By  on November 16, 2006

After years spent divesting assets, Leslie H. Wexner surprised Wall Street late Wednesday with the $628 million acquisition of Canadian lingerie retailer La Senza.

The deal reinforces one of the areas Wexner sees as the future of Limited Brands — innerwear (the other is beauty) — and turns the U.S.-focused retailer into an international one in one fell swoop. La Senza operates 318 stores in Canada and 327 licensed units in 34 countries under the banners La Senza, La Senza Express, La Senza Spirit and La Senza Girl, which is a tween brand that sells both intimates and apparel.

Limited revealed the acquisition after the market closed and at the same time reported a swing to a third-quarter profit from a loss a year earlier. For the quarter ended Oct. 28, Limited posted net income of $23.5 million, or 6 cents a diluted share, which compares with a prior-year loss of $683,000. Sales leaped 12 percent to $2.1 billion from $1.96 billion.

Wexner, the chairman and chief executive officer of Limited Brands, said in a statement that the La Senza deal, which is set to close in January, "is all about achieving growth for two companies that share similar values. La Senza is a very well run business, and we look forward to partnering with its management team, who will continue to operate the company in the normal course of business."

The transaction caught the market by surprise. At the bell, shares of the retailer dropped 0.7 percent to $31.78 but were off 5 percent in the hour after the market closed. The Limited said the price tag represented a premium of 47.8 percent over La Senza's closing price on the Toronto Stock Exchange.

"La Senza is a great strategic fit with our intimate apparel business, and their international infrastructure, real estate expertise and operating model will also be great assets to us as we look to enhance our capabilities to meet our strategic growth initiatives internationally," Wexner added.

The company said the acquisition will be "modestly accretive" to Limited Brands' earnings per share in 2007. Banc of America Securities and Financo Inc. served as financial advisers on the transaction.

"This gives The Limited a second intimate apparel brand with global recognition. The international infrastructure will allow The Limited to create a truly global intimate apparel company," said Gilbert Harrison, chairman of Financo.Harrison said his company introduced Irv Teitelbaum, chairman and ceo of La Senza, to Wexner and Len Schlessinger, chief operating officer of The Limited, in 2004, but that "serious discussions" didn't start until last summer.

La Senza once had stores in the U.S., but they were shuttered. Harrison doesn't rule out the possibility of La Senza stores in the U.S. at some later date. "For now, however, The Limited has a huge platform to grow its Victoria's Secret brand in the U.S. and to use La Senza to grow internationally."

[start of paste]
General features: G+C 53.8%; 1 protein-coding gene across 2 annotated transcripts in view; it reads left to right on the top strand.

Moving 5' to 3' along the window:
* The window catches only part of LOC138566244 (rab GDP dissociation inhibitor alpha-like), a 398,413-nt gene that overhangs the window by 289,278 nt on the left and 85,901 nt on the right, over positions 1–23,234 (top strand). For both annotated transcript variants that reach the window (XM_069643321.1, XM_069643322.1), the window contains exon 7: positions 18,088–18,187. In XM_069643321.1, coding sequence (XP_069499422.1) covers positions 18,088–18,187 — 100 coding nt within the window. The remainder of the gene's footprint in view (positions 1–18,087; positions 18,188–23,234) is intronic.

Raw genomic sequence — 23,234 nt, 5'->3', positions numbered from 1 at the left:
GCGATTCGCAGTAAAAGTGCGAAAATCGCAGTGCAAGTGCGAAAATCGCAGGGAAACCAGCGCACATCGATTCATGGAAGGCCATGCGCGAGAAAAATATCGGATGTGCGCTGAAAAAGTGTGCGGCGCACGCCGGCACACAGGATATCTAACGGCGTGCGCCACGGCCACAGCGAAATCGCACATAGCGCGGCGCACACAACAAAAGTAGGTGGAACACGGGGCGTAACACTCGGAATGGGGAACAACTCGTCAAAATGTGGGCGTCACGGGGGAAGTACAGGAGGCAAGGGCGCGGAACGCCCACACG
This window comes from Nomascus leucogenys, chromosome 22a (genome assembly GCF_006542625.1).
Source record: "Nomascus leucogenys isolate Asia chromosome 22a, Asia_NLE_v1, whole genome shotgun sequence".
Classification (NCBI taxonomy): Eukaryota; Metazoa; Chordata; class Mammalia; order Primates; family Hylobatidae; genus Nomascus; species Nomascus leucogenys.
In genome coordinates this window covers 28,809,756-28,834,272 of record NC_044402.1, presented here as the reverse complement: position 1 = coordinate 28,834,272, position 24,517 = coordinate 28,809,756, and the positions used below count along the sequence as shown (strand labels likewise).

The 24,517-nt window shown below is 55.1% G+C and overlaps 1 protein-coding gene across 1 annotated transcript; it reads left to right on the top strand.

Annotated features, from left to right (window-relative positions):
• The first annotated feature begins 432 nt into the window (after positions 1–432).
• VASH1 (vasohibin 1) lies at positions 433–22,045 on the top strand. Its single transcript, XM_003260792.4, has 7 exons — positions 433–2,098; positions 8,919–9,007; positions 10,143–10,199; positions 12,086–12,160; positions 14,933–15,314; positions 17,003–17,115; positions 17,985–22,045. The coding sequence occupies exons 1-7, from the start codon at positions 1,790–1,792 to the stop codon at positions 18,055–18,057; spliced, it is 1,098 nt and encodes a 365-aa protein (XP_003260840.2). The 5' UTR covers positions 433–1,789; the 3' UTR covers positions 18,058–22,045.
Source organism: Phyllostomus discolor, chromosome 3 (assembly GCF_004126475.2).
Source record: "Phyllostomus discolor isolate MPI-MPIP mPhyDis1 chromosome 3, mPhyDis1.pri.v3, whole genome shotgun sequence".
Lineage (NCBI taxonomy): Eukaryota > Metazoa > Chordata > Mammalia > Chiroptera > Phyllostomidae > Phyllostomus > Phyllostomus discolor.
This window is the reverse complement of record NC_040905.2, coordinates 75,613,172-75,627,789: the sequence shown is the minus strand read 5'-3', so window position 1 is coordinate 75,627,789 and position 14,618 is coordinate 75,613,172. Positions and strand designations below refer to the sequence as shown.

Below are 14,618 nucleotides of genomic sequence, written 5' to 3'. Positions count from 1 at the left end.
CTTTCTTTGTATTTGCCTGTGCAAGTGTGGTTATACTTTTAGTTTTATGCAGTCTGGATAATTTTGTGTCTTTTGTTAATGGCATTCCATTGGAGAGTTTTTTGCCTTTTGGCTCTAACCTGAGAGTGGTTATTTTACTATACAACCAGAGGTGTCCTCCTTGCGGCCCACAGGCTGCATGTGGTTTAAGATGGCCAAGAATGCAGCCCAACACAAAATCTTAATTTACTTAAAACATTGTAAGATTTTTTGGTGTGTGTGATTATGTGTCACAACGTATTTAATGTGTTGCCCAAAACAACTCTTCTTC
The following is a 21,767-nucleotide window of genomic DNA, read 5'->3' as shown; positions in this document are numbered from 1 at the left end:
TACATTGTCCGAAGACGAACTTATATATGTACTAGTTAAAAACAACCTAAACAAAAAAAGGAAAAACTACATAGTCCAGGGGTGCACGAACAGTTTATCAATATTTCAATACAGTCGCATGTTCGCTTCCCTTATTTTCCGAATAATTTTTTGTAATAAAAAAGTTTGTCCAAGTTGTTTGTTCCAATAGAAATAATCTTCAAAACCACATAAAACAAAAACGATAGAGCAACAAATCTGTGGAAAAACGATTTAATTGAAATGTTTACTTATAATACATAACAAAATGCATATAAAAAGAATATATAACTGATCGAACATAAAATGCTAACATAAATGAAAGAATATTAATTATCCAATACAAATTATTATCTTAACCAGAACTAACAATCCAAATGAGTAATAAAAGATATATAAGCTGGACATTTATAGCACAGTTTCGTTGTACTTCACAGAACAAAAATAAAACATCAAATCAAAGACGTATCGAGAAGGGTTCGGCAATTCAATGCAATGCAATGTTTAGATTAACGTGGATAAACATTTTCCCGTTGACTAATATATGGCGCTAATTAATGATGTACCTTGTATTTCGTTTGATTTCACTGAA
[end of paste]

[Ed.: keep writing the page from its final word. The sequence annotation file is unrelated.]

The Limited hasn't made a major acquisition since the mid-Eighties. Starting in 1998 with Abercrombie & Fitch, the company began divesting itself of portions of its business, either selling brands or spinning them off into independent companies. Limited Too was spun off in 1999, and Lane Bryant was sold to Charming Shoppes in 2001. In 2002, Lerner New York and New York & Co. were sold. The company also sold off its interests in Galyan's Trading company and Alliance Data Systems, in 2004 and 2003, respectively.

Intimate Brands, which encompasses Victoria's Secret and Bath & Body Works, was established as an independent company in 1995 but rejoined The Limited to form its current incarnation in 2002. Today, these brands make up the largest divisions of the company. Recently, the retailer has focused more on extending and expanding its existing brands.

"Our initial focus is to support La Senza on their growth plans and use it as a platform to learn about international business," said chief financial officer Martyn Redgrave on the conference call. "Beyond that, I expect we will be able to take advantage of the platform and not only take La Senza further internationally but crack the code to the international expansion of Victoria's Secret."

Limited has been extremely cautious over the years about international expansion. The only international retailer it owned before this was the small personal care chain Penhaligon's, which Wexner bought in the Eighties and subsequently sold. Earlier this year, during a WWD Beauty Summit, Wexner said he expects to "double our beauty and cosmetics business in the next five years in the lower 48 states. We're not really excited about Hawaii and even Alaska. We're Midwesterners, and that's where we think our growth is. We think the industry is going to grow enormously."Regarding its quarterly results, the company said total same-store sales increased 10 percent. Results were buoyed by solid sales at Victoria's Secret and Bath & Body Works, which reported comps of 17 percent and 15 percent, respectively.

For the nine-month period, earnings increased 44 percent to $236 million, or 59 cents a diluted share, from $164.1 million, or 40 cents, in the year-ago period. Sales jumped to $6.65 billion from $6.16 billion.

Limited expects fourth-quarter earnings in the range of $1.07 to $1.14 per share.

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